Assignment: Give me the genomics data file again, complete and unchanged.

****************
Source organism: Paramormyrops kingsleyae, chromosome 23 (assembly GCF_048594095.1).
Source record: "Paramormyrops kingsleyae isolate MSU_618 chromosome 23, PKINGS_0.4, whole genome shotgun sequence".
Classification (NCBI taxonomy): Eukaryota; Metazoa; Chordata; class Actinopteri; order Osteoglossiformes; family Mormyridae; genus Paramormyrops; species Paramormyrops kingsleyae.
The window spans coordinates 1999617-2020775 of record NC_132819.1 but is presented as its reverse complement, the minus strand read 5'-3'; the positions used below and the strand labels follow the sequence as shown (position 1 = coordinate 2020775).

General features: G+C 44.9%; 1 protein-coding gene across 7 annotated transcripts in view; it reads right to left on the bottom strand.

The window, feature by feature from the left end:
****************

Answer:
Source organism: Paramormyrops kingsleyae, chromosome 23 (assembly GCF_048594095.1).
Source record: "Paramormyrops kingsleyae isolate MSU_618 chromosome 23, PKINGS_0.4, whole genome shotgun sequence".
Classification (NCBI taxonomy): Eukaryota; Metazoa; Chordata; class Actinopteri; order Osteoglossiformes; family Mormyridae; genus Paramormyrops; species Paramormyrops kingsleyae.
The window spans coordinates 1999617-2020775 of record NC_132819.1 but is presented as its reverse complement, the minus strand read 5'-3'; the positions used below and the strand labels follow the sequence as shown (position 1 = coordinate 2020775).

General features: G+C 44.9%; 1 protein-coding gene across 7 annotated transcripts in view; it reads right to left on the bottom strand.

The window, feature by feature from the left end: